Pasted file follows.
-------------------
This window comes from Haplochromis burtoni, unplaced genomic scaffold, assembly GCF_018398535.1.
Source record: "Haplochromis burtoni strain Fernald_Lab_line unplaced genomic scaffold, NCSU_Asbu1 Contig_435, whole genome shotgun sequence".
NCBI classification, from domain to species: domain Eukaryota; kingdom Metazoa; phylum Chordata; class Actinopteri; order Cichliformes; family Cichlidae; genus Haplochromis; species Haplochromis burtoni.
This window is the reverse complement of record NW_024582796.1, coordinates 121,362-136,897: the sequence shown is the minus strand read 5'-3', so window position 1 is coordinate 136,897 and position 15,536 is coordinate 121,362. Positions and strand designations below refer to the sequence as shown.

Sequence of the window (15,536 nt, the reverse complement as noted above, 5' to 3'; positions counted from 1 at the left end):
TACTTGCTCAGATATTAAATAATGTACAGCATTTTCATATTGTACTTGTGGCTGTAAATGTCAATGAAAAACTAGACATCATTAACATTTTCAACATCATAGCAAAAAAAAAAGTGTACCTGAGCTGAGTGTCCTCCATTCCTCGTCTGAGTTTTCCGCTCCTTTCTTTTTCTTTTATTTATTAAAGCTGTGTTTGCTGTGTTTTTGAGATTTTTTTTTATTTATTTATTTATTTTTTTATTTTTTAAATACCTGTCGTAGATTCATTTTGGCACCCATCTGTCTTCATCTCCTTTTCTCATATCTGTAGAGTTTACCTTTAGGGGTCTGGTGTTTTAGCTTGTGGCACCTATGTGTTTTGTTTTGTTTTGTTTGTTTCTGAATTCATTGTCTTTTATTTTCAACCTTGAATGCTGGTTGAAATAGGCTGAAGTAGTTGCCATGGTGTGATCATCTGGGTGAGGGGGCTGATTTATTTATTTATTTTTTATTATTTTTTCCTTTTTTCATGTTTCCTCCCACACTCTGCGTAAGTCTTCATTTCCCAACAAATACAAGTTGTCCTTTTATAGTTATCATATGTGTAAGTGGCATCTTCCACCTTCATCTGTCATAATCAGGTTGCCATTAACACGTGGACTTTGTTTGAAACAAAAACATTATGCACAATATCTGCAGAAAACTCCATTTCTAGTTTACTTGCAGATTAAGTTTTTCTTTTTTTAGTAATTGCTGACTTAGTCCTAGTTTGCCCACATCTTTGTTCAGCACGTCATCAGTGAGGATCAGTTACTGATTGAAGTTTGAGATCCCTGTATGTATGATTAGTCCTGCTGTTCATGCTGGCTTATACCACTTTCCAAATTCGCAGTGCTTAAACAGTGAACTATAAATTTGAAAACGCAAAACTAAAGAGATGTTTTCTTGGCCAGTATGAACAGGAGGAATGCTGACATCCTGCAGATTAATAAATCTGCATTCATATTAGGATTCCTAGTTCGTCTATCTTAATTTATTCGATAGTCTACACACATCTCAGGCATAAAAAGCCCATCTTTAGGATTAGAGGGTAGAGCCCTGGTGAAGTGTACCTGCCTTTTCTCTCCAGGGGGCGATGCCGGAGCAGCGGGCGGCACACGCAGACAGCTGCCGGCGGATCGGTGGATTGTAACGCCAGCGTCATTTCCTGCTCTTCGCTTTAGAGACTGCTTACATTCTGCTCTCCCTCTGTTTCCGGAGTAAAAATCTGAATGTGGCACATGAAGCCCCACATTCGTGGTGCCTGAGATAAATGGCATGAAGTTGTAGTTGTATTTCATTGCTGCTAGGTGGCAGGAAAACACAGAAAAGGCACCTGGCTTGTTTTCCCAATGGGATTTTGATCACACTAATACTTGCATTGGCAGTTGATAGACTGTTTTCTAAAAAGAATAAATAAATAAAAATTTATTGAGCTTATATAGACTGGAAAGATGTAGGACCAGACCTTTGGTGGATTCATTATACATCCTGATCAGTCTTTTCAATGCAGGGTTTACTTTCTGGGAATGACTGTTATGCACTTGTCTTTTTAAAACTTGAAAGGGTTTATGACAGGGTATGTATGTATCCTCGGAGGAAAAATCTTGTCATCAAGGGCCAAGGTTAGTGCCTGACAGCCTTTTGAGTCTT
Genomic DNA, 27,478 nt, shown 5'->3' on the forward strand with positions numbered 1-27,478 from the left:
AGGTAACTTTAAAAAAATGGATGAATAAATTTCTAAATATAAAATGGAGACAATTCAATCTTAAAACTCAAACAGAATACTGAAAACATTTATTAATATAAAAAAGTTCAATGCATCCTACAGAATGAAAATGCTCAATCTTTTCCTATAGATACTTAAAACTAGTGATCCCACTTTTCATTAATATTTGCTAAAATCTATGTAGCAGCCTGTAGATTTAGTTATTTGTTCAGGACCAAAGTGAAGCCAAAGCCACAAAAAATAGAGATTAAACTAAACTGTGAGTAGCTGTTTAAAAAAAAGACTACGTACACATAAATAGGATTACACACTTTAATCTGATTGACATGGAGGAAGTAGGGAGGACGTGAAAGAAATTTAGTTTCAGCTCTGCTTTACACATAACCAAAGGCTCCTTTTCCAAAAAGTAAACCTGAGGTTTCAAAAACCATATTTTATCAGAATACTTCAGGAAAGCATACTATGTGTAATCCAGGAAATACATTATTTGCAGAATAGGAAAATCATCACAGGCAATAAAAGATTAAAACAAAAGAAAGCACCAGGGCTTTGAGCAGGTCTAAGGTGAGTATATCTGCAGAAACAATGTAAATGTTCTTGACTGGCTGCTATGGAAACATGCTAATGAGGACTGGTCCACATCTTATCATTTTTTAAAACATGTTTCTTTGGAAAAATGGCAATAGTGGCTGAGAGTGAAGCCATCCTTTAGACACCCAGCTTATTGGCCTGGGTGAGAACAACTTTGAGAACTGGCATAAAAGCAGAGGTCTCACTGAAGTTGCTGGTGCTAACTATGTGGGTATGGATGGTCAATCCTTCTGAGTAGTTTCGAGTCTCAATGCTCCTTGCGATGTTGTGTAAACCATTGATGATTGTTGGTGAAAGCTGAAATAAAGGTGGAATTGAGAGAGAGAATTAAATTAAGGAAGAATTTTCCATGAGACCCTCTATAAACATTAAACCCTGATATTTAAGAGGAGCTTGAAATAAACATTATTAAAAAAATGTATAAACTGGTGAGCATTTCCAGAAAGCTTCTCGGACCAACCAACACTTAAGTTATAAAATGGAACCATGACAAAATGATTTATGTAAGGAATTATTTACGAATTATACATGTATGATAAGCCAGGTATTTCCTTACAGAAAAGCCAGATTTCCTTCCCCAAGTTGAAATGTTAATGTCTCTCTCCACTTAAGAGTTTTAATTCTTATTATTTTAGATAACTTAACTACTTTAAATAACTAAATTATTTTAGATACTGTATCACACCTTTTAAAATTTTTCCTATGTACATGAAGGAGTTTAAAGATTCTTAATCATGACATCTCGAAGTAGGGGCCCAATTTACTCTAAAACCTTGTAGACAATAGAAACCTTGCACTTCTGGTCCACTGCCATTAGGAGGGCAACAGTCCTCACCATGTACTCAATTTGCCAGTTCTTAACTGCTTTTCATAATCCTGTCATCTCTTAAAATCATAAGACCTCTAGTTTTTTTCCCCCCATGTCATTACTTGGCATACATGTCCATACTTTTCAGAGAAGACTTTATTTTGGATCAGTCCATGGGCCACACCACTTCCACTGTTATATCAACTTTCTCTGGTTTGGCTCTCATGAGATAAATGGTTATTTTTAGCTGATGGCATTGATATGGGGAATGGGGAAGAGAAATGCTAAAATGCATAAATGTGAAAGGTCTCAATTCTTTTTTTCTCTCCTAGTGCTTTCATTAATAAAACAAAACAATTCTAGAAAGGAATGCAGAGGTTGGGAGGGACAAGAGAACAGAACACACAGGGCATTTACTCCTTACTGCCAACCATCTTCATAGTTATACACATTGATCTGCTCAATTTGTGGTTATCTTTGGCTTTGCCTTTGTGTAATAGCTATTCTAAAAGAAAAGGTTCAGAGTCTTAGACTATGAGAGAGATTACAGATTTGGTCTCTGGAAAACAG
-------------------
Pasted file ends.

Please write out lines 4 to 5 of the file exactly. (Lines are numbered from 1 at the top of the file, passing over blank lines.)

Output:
This window is the reverse complement of record NW_024582796.1, coordinates 121,362-136,897: the sequence shown is the minus strand read 5'-3', so window position 1 is coordinate 136,897 and position 15,536 is coordinate 121,362. Positions and strand designations below refer to the sequence as shown.

Sequence of the window (15,536 nt, the reverse complement as noted above, 5' to 3'; positions counted from 1 at the left end):